Spot gold closed with a solid gain of 1.76% at $2330 Friday as the metal rallied for the third straight week. It hit a fresh record high just above $2330. It posted a whooping gain of nearly 4.50% on the week despite surging yields and a largely steady US Dollar. Part of the gains this week could be attributed to escalating Middle East tensions on possibility of a direct war between Israel and Iran.

The ten-year US yields were up 2.14% Friday and were up around 4.70% on the week. The two-year US yields closed at 4.76%, up by 2.26% Friday and were up around 2.50% on the week. The US Dollar Index failed to capitalise on a stellar job report as healthy risk appetite weighed on it; however, it closed with a gain of 0.06% at 104.29 Friday and was down by roughly 0.20% on the week.

Data roundup
The US non-farm payroll report (March) was encouraging as payrolls rose by 303,000 (forecast 200,000), the most in nearly a year, though driven mostly by part time jobs, and the unemployment rate dropped to 3.80% from 3.90% in February. Job gains in the prior two months were revised upward by a combined 22,000. The job growth was led by sectors like healthcare, construction, leisure, and hospitality. Average hourly earnings m-o-m and y-o-y at 0.30% and 4.1% respectively matched their respective forecasts. The participation rate rose to 62.70% from 62.60%, the first rise since November. The number of weekly hours rose to 34.40 from 34.30. In a noteworthy development, the difference between jobs in the payrolls report and employees in the household survey narrowed in March for the first time since November.

The US ISM manufacturing Index rose to 50.3, which was above the estimate of 48.4 and the February’s 47.8 reading. JOLTs job openings (February) came in at 8756k Vs the forecast of 8730k, though the January figure was revised lower by 115k to 8863k. February factory orders were noted at 1.40% Vs the forecast of 1%, whereas durable goods orders came in at 1.30% Vs the estimate of 1.40% in the final reading. ISM Services Index data which came in at 51.40 Vs the estimate of 52.80, while prices paid slipped from 58.60 in February to 53.40 and employment at 48.50 fell short of the forecast of 49.

Geopolitical Watch
Geopolitical tensions have heightened yet again as Israel’s attack on Iran’s consulate in Syria killed two Iranian generals, which in turn has drawn the threat of a harsh response from Iran. Israel is putting all its embassies across the world on a high alert on possibility of a retaliation from Iran. Concerns about a direct confrontation between Iran and Israel are growing.

Fedspeak: Slightly hawkish
Earlier in the week, the Fed Chair Powell, in his speech at Stanford University, reiterated his wait-and-see stance. He reaffirmed that it will likely be appropriate to begin lowering rates at some point this year as recent inflation figures – though higher than expected- did not materially change the overall picture. Federal Reserve Bank of San Francisco President Mary Daly said that three rate cuts this year seems to be a reasonable baseline, though it is not a promise. Fed’s Mester said she still expects the Fed can cut rates later this year but doesn’t see the case for cutting at the next meeting. Chicago Fed President Austen Goolsbee said that he anticipated two rate cuts this year, but he questioned whether bank should cut rates at all if inflation remains sticky. Minneapolis Fed’s Neel Kashkari reiterated the view that there might not be rate cuts if inflation stalls. Dallas Fed President Logan said that it was too soon to think about cutting rates given the upside risk to inflation.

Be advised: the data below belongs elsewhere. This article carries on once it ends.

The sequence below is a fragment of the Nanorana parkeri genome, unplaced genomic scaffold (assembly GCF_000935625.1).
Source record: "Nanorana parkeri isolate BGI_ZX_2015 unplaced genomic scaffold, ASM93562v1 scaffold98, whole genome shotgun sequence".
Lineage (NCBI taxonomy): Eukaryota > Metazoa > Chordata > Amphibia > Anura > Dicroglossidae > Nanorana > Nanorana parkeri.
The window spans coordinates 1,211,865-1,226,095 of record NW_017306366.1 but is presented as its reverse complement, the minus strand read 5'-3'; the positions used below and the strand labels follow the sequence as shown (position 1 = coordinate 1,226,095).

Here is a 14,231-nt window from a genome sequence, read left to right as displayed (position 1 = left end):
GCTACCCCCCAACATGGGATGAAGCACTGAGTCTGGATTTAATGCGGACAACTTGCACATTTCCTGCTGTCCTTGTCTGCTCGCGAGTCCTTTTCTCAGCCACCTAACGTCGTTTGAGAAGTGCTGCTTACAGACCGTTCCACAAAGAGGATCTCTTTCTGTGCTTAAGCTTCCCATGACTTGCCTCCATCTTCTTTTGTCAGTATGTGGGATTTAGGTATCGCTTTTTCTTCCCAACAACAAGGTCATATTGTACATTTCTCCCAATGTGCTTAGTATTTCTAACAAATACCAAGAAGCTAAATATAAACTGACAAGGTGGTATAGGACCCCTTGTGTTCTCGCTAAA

Data next week
Next week, major macroeconomic releases from the US include CPI inflation data (March), FOMC meeting minutes (March 20), PPI final demand (March), import and export price Index (March), weekly jobless claims, University of Michigan Sentiment (April preliminary) and inflation expectations. Out of the UK, focus will be on monthly GDP (February). Euro-zone’s major data on tap include Germany’s industrial production (February), CPI (March final) and the Euro-zone’s Sentix Investor confidence (April). Investors will look forward to China’s PPI, CPI (March) and trade balance data (March), too.


Total known global gold ETF holdings stood at 82.161MOz as on April 4, which was slightly less than the previous week’s level.

Weekly outlook
The US CPI data and FOMC minutes will be the two most crucial reports next week. Investors continue to ignore data as they lean towards Fed rate cuts as projected by the Fed. Gold is over-extended at present. It is difficult to justify the week’s gains, though geopolitical tensions could have been instrumental to some extent. Hotter than expected CPI inflation and contained geopolitical tensions will weigh on the metal. Resistance is at $2360/$2400. Support is at $2300/$2250/$2200. A short term correction won’t be surprising.

(The author is Associate Vice President, Fundamental Currencies and Commodities, Sharekhan by BNP Paribas)

Source link

Previous articleHousing affordability would’ve waned even without Fed tightening, study shows
Next article2 Superb Growth Stocks to Buy in Today’s Bull Market


Please enter your comment!
Please enter your name here